General Comments:
1. James, the earthly brother of Jesus, was a leader of the first-century church in Jerusalem. He represented that group of early Christians most devoted to maintaining their Jewish identity as they proclaimed the crucified and risen Jesus as Lord. But, displaying the flexibility that comes to those who submit to the guidance of the Holy Spirit, at the famed counsel of Jerusalem, it was James who recommended that Gentile converts not be forced to adopt Jewish ritual or religious law.

2. Some scholars dispute whether this book was written by James. They argue that it's written in a sophisticated version of New Testament Greek. (The Greek of the New Testament is slightly different from classical Greek. The language of the New Testament is known as koine Greek. Koine, not surprisingly, is a Greek word meaning common. The fairly well-known Greek word, koinonia, means fellowship or, more literally, in common together.)

The significance of the style of James' language, say many scholars, is that it was not likely to have been written by a carpenter's son from Nazareth.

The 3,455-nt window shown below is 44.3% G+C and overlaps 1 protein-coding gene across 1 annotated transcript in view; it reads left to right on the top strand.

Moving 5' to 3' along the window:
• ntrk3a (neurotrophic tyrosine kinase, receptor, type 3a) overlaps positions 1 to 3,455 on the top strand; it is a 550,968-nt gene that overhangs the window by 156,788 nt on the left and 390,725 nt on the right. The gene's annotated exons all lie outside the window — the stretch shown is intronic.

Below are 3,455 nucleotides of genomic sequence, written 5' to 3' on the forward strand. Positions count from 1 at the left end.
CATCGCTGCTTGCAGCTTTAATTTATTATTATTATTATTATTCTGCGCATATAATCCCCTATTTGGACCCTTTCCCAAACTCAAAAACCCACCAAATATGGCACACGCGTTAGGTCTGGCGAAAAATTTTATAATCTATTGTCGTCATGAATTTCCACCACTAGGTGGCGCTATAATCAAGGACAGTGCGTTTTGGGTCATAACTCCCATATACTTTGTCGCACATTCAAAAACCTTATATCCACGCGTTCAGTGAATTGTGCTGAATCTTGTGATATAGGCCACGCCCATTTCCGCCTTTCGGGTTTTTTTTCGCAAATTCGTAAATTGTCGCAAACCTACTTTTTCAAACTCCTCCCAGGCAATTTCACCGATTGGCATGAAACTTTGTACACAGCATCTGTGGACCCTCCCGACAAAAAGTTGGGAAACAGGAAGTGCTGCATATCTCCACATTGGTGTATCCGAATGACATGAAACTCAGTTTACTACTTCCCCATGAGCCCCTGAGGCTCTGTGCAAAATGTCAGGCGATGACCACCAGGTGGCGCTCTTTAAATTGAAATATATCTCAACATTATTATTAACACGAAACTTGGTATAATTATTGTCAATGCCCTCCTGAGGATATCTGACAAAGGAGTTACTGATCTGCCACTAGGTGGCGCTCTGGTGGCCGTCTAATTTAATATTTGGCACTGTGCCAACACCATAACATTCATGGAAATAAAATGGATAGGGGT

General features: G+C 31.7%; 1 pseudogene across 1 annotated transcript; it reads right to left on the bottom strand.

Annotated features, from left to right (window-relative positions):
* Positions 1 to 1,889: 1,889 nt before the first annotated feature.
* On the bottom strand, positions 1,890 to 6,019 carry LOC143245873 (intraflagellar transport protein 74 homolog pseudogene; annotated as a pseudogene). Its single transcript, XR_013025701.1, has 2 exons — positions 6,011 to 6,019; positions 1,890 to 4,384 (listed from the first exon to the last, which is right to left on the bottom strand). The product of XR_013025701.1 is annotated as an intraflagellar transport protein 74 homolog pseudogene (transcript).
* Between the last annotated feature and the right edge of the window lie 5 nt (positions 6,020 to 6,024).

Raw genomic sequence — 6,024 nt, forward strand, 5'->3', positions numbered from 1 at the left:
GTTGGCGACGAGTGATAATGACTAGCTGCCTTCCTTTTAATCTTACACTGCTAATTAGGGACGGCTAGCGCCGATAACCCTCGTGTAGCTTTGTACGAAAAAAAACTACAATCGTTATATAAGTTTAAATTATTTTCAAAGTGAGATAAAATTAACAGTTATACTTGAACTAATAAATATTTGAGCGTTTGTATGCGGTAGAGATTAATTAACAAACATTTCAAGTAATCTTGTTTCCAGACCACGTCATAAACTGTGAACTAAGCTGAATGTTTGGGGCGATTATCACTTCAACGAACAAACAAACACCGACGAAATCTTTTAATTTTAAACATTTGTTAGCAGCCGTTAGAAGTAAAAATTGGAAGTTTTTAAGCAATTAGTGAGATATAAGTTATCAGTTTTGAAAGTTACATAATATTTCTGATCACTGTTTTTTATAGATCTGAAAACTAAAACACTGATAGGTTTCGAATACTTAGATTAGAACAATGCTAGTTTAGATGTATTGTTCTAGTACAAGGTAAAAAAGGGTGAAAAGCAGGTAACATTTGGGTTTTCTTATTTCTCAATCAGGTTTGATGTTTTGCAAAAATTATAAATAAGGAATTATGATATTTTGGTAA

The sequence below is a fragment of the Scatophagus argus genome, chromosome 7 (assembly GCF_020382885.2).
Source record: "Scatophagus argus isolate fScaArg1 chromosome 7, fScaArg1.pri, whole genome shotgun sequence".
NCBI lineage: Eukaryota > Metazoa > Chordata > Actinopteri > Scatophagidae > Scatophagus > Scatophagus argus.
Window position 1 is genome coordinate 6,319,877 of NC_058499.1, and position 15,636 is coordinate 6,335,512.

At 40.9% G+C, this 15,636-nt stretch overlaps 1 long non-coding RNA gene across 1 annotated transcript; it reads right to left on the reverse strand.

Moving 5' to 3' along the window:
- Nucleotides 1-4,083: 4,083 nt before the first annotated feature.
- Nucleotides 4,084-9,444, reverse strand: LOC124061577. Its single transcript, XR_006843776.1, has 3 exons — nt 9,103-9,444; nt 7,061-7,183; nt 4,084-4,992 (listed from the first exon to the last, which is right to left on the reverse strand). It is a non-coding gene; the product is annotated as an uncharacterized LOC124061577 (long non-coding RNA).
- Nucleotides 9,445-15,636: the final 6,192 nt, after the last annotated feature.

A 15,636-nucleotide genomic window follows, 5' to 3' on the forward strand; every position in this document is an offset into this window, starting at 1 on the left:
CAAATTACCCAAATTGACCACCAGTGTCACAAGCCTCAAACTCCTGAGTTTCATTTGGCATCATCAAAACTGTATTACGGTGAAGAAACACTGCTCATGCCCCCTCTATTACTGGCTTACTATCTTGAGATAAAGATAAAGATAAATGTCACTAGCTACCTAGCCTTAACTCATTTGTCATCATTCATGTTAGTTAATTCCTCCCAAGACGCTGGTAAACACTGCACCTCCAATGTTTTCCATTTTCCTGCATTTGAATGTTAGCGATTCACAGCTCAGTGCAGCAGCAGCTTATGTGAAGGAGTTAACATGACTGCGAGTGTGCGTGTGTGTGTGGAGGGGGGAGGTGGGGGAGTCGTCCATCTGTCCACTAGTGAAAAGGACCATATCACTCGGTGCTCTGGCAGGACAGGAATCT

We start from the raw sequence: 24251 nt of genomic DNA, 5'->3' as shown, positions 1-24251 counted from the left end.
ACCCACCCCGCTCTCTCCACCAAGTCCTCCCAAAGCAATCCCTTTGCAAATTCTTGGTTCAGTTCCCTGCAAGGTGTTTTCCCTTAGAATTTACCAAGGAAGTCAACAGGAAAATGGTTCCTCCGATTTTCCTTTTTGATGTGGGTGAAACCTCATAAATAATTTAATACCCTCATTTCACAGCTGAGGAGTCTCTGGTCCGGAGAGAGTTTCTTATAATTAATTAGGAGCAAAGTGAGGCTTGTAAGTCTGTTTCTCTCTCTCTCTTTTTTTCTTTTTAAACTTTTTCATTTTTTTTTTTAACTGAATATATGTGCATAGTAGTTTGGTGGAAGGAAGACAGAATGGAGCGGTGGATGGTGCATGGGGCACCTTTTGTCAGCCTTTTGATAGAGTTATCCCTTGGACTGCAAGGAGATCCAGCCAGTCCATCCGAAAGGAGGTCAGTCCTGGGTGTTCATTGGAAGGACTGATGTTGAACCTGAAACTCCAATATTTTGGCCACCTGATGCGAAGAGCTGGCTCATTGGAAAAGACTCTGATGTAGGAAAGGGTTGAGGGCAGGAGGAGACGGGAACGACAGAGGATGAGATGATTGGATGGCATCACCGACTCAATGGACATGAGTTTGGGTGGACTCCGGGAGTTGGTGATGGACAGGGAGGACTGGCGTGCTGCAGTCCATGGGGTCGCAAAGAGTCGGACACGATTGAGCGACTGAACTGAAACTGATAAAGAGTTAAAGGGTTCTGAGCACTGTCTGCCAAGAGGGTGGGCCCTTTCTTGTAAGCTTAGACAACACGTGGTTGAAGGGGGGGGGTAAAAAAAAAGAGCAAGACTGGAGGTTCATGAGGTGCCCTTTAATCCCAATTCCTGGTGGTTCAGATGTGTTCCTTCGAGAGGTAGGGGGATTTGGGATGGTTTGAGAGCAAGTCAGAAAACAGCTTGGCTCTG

Nazareth was an insignificant village, comprised of perhaps fifteen households in all. But it was also located just west of the cosmopolitan region of the Decapolis, a federation of ten Greek-speaking cities. Traders no doubt traveled through or near Nazareth from the cities of the Decapolis to other parts of Judea and on to Egypt.

Like the Gallilean fishermen among Jesus' first followers, it wouldn't have been unthinkable for any resident of Nazareth to be adept--if not downright fluent--in four different languages:
  • their native Aramaic;
  • their religious language of Hebrew;
  • the language of their Roman occupiers, Latin; and
  • the language of international commerce, as well as scholarship, Greek.
Like today's residents of so-called Third World countries or of nations that are major players in the world economy, the residents of Judea would have found to be it in their interest to know how to speak in the language of major powers. James may well have known Greek.

Another argument advanced against James as the actual author of this book is that when Old Testament passages are cited, the quotations aren't from the Hebrew Bible, but from the Greek version of it. Known as the Septuagint, this translation is thought to have been produced sometime between the third and first-centuries BC.